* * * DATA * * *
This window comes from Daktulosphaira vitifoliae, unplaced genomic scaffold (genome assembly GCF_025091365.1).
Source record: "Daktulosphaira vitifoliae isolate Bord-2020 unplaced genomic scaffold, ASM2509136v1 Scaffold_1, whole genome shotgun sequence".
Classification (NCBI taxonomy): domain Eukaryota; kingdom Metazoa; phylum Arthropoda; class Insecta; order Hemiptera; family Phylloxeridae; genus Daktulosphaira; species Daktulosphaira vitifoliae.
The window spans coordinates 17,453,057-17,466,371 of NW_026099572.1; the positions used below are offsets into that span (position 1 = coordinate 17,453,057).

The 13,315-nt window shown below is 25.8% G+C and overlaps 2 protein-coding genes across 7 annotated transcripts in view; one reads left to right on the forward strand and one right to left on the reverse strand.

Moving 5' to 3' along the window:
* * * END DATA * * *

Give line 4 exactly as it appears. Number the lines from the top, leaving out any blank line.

The window spans coordinates 17,453,057-17,466,371 of NW_026099572.1; the positions used below are offsets into that span (position 1 = coordinate 17,453,057).